We have some good news to report on health care for state employees. Our Coalition of Unions has achieved a tentative agreement with the State on your benefits for the 2019-2021 biennium.
The agreement maintains the status quo on your premium share from the previous biennium. Your employer will continue to contribute 85% of the total weighted average of the premium, while members will contribute 15%.
The agreement also provides some relief for those making less than $50,004 per year in the form of a flexible spending account (FSA) paid for by the employer. You can view the details here.
We will be conducting a vote by Internet/Telephone for all state employee bargaining units covered under the agreement. Voting instructions will be sent to you by mail. Watch your email over the next few days for more information.
Our Coalition of State Employee Unions recommends that you vote yes. If ratified, this agreement on health care will be incorporated into your collective bargaining agreement as required under state law.
Thank you for your service to our communities.
Stand strong, Teamsters! Gear up with Local 117 swag and merchandise at our union's new online store.
Some of the items for purchase include:
- Teamster Power T-Shirts
- Union Til' I Die T-Shirts
- Teamsters for Tomorrow T-Shirts
- Team"Sis"ter T-Shirts
- Shirts for kids
- Skull Caps
- Patches & pins
You can have the gear delivered to your door or pick it up at the hall. Talk to your union rep about in-person delivery. So wear your union colors! Show your Teamsters pride in the workplace and around town. Be union strong!
The City of Seattle is hosting a series of workshops to help young people identify economic opportunities.
Come share your story about how having a Teamsters job has contributed to your economic well-being. Too often young people do not fully grasp the value of unions and as Teamsters, it's our job to educate them!
Here is the description of the event from the City's website:
These are drop-in events. Refreshments will be provided. For more info and to RSVP, visit the City's website.
Teamsters fighting hunger (from l to r): Matthew House, Mark Hackett, Chris Ellrodt, Roger Gale, and Jed Slagter.
A group of sharpshooters from two Teamster police departments joined forces last month to take aim at hunger. Officers from the City of Pacific and the University of Washington along and their union representative, Matthew House, teamed up for the Emergency Food Network’s annual Breaking Hunger Trap Shooting and Archery Tournament.
The contest, held at the Gig Harbor Sportsmen’s Club on August 10, raised over $16 thousand dollars to help feed hungry families in Pierce County. “This was my first time,” said Sergeant Jed Slagter, who heard about the event from a fellow officer. “It was for a good cause, well organized, and a lot of fun.”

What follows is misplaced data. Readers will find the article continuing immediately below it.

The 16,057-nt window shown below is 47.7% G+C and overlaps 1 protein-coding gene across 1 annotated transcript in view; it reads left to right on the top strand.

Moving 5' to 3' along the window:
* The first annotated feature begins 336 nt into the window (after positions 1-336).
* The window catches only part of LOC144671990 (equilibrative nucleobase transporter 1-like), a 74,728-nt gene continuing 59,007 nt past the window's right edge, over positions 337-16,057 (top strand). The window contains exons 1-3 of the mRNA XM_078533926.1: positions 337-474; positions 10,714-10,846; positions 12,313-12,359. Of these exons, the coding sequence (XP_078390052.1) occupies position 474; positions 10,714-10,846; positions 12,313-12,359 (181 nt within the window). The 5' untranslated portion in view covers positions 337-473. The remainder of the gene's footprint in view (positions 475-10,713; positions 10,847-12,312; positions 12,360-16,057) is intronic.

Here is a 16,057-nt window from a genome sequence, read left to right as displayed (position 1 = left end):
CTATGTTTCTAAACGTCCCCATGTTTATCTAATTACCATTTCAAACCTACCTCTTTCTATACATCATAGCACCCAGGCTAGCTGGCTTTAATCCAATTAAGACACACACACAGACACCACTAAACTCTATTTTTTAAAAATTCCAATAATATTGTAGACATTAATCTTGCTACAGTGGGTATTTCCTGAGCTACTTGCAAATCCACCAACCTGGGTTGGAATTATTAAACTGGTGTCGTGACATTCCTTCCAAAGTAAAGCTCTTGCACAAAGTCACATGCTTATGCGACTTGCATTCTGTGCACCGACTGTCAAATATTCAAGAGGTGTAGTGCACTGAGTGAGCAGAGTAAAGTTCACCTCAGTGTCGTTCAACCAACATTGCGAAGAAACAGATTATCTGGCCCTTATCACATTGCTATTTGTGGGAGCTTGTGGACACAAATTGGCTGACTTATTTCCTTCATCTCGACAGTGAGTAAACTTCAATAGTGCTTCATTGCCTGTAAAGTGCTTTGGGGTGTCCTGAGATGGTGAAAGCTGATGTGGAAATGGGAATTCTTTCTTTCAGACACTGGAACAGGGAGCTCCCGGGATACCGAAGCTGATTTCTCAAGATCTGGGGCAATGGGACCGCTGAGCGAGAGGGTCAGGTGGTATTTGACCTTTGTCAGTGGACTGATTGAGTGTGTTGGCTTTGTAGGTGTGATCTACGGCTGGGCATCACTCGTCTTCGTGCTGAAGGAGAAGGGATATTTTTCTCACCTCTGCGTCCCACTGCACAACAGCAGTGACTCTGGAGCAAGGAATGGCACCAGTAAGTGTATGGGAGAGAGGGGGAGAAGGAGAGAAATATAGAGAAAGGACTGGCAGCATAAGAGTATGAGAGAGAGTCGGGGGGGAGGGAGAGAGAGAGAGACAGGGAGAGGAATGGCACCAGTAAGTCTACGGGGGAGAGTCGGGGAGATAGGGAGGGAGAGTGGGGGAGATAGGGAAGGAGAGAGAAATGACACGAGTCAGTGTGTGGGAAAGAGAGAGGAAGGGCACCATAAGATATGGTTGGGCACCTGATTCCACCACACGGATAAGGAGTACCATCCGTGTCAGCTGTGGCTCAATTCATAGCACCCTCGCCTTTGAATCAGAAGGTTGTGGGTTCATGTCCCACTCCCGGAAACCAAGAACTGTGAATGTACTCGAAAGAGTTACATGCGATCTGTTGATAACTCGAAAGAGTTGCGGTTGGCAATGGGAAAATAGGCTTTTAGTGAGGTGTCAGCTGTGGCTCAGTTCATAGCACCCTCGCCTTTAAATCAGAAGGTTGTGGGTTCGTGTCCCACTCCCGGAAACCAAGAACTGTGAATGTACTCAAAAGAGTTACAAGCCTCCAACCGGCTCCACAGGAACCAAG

"It was for a good cause, well organized, and a lot of fun."
Slagter, who’s been on the force at the City of Pacific Police Department for five years, talked about the importance of his union giving back to the community. “It’s great for Teamsters to participate in these kinds of charitable events,” he said.
Our union’s Executive Board covered the team’s registration fee. All proceeds from the event go to benefit the Emergency Food Network.
Thank you to our members from the Teamsters Law Enforcement & Corrections Division who participated in the tournament:
- Jed Slagter, City of Pacific Police Dept.
- Roger Gale, City of Pacific Police Dept.
- Chris Ellrodt, University of Washington Police Dept.
- Mark Hackett, University of Washington Police Dept.
The Pierce County emergency food system includes 67 food banks providing over 15 million meals annually to over a hundred thousand families in need. Teamsters Local 117 is a generous supporter of EFN and has participated in a number of volunteer events to benefit the organization.
Late yesterday afternoon our King County Coalition of Union bargaining members unanimously recommended moving forward a tentative agreement on economics.
This includes the landslide victory of a 4% general wage increase for 2019 and a total of 3% general wage increase for 2020 plus a $500 bonus only offered to Coalition Union members.
It also includes enhancements to insurance such as a full reinstatement of retiree benefits, long-term disability paid for by the County, an added voluntary short-term disability plan and increased benefits for vision coverage. This means an increase to wages of 10.25% (plus a $500 bonus) over a three-year span.
Our Union Coalition and its member representatives have been negotiating with the County for months and are pleased to come to this tentative deal. We still have individual contract negotiations before the agreement is finalized and ready to vote, but we will keep you updated with more information to come.
We appreciate the many hours of negotiations, work and advocacy the entire bargaining team put into these negotiations and are confident that it will be a competitive package for our members.
More details to come as they materialize, but we are very excited to announce this excellent news.
Today our union’s legal team presented a powerful closing statement before the arbitrator as we concluded our case for higher compensation for DOC Teamsters in our 2019-2021 contract.
Our union’s number one priority is a general wage increase for all bargaining unit members that recognizes the challenging and dangerous nature of your work and the critical public safety service you provide to communities across Washington State.